I was a teacher for several years. After I retired, I decided to try writing professionally. I began writing Christian romance novels and short stories. I eventually broke out of my traditional genre and wrote a young adult Christian fantasy novel. This led me to write an entire fantasy series and a spin-off series.
Recently, I dusted off an old manuscript, rewrote it, and published it as an e-book. This book is a historical Christian romance novel, Taming the Wild Wind.
In my other life, I am a mother and a grandmother. I have four brilliant children (my two and the two they married) and two delightful grandsons. They keep me busy.
Is there a particular genre you enjoy reading/writing and why is it your favorite?
I enjoy reading fantasy, preferably anything with dragons. There are so many opportunities for creativity and imagination in fantasy writing, as well as chances to incorporate allegorical insights. As CS Lewis and others discovered, Christian themes work well in fantasy settings.
Can you tell us two or three things that most readers don’t know about you?
I live in a Hobbit hole (basement apartment).
I have a walk-thru closet (goes to the laundry room and beyond).
I love to sing, but I can never remember the words. So, a lot of my songs have nonsense syllables in them . Do-dum, de-dum, dah-dah-dum.
What five things do you love/like the most?
Since there are more than five members in my family, I will count them all as “one thing.”
It might seem obvious, but I love a good book. The right combination of humor, adventure, romance, character depth, and skillful writing are absolutely delightful.
I also love to craft. I find jewelry making, stamping, and knitting to be relaxing.
One of my favorite things is engage in fellowship with other Christians. I love to surround myself with people.
I find humor to be a necessary ingredient to my continuing sanity. I love to watch funny movies, read humorous books, search the Internet for comical jokes and pictures. On my Pinterest account, I have several boards full of pictures that make me laugh.
If you could meet one person (besides Jesus, because who doesn’t want to meet Him!), who would you choose?
I would love to meet Max Lucado. He is one of my favorite writers. His work is encouraging and hopeful.
What is your favorite Bible story?
I love the story of Gideon. It seems like Gideon kept trying to get out of leading the army, but God showed immense patience and kept His promise.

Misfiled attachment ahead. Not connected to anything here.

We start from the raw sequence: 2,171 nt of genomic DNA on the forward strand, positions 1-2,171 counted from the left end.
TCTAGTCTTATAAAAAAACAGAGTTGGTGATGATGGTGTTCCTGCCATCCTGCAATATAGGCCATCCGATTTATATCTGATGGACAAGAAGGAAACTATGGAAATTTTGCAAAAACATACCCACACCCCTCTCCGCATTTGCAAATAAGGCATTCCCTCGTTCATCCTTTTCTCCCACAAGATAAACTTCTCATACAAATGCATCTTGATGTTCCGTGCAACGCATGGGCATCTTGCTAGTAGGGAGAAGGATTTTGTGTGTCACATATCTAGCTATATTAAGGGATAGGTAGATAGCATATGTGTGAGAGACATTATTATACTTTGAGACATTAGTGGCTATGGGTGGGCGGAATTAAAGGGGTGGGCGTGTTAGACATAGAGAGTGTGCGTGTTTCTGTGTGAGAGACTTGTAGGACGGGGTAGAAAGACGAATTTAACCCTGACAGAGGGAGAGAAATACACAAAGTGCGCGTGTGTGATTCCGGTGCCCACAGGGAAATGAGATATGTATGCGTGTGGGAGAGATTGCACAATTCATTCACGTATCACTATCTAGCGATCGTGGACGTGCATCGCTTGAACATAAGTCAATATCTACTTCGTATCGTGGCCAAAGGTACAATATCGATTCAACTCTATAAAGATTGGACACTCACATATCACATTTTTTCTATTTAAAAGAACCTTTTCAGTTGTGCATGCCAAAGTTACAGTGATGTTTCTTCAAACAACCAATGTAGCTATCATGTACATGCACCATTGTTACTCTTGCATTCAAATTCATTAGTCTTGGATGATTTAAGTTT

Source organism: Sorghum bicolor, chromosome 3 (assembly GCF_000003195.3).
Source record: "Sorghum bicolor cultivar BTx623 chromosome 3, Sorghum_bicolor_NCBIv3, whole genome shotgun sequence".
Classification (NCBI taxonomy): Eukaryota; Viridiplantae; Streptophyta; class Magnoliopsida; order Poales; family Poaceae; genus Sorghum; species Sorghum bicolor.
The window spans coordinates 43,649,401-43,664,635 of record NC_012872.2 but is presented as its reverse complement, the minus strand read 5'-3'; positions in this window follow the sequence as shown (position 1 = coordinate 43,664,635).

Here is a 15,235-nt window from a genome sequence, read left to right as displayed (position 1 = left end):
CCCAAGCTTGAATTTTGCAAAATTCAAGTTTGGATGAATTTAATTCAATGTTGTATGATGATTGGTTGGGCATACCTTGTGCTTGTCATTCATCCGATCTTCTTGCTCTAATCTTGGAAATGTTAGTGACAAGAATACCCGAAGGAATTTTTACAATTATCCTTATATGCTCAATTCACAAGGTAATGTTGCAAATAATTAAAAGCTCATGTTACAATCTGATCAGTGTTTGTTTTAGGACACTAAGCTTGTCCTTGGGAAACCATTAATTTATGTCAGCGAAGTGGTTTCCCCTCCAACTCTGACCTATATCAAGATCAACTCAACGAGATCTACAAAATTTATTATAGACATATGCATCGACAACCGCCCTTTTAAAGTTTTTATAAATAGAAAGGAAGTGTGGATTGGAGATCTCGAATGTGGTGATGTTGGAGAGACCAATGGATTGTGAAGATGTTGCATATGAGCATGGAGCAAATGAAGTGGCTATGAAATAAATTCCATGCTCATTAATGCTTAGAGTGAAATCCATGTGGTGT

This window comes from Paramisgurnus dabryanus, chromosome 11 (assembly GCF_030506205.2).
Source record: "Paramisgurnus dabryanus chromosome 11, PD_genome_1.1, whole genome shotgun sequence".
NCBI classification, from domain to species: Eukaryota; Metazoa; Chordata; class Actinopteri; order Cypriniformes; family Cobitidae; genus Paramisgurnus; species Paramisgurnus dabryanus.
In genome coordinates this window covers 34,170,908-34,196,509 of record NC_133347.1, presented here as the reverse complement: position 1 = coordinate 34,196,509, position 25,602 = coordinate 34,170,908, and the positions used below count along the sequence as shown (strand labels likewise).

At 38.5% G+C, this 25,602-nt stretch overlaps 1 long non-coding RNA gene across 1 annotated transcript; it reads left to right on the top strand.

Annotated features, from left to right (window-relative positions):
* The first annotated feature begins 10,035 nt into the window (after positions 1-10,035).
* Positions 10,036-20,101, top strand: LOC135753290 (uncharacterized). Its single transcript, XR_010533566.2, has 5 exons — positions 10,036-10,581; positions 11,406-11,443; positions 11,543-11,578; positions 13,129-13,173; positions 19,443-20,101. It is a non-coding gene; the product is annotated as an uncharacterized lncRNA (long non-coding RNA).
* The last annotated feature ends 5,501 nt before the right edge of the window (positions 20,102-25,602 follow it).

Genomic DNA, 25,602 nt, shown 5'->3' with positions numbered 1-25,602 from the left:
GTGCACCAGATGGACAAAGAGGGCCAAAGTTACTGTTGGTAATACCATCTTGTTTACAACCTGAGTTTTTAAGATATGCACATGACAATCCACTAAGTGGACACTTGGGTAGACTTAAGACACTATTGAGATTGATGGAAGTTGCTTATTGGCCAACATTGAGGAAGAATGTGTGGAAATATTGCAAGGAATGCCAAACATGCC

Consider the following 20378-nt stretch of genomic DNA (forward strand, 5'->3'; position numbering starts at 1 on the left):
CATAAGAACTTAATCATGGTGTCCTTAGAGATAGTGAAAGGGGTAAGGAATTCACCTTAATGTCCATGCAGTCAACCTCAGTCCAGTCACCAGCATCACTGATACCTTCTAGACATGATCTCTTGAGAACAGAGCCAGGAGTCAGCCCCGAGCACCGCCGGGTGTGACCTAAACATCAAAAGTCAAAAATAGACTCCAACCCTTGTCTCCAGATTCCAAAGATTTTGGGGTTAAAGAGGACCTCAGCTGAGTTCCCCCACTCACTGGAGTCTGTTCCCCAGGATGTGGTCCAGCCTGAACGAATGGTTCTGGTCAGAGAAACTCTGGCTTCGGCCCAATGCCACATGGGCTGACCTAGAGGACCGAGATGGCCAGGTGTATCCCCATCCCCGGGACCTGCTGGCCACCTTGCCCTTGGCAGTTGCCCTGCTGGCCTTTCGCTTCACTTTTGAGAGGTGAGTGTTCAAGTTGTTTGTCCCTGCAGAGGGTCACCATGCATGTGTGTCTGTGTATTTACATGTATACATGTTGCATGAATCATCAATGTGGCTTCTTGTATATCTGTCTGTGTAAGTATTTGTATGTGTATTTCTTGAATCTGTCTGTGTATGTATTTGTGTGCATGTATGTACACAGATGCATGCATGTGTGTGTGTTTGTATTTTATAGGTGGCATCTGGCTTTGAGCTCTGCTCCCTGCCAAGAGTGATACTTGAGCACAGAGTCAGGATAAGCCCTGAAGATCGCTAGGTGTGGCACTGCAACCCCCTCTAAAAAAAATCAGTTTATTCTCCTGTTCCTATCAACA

How do you choose your characters names?
I often create character names based on people I know.
Sometimes, especially with my fantasy novels, I will search through the phone book and pick different syllables to mix together.
If you weren’t an author, what would your dream job be?
A children’s librarian. I would love to find books for kids and encourage them to find joy in reading.
My family might argue that I am already a children’s librarian because I possess a library’s worth of picture books.
Do you have any books that are soon-to-be-released that we should keep an eye out for?
Right now I am in-between projects. I am waiting for my publisher’s approval to write another Christian fantasy novel. This one will be set in a new world.
When there is information available, it will be on my website, www.donitakpaul.com.
Please tell us about the featured book.
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Taming the Wild Wind is my first self-published e-book.
It takes place in the 1840s, in the American Indian Territory.
Ida Meade is a young lady from a proper Pittsburg family. She is chosen, with her fiancé, to start a school out west for Indian children. Ida travels to rugged Oklahoma, where she discovers the wild beauty of God’s creation. While waiting for her fiancé to join her, Ida falls in love with the Indian children and culture.
During her transition from sheltered socialite to independent missionary, Ida deals with ghost stories, fearful prejudices, and kidnappings, while learning about worship, faith, and love.
Can you please give us the first page?
“That house is haunted.”
Ida Meade nodded wearily at the pronouncement. She’d heard it a dozen times since checking into the hotel a week before. Her response remained the same, “I don’t believe in ghosts.”
“Haunted,” the brawny man grunted and hoisted a burlap bag of rice to his shoulder. “That’s what I said.” He carried his load to the waiting buggy.
Watching Lucas plod back and forth from the storeroom door to the surrey, Ida recalled some of the others in town who’d nervously couched their warnings with snickers.
“I don’t believe it myself,” the clerk at the front desk of the Granger Hotel had said. He tapped a stubby pencil on the polished check-in desk. He looked cautiously around the lobby before leaning closer to whisper, “But there’s been people seen things. Things that aren’t natural.”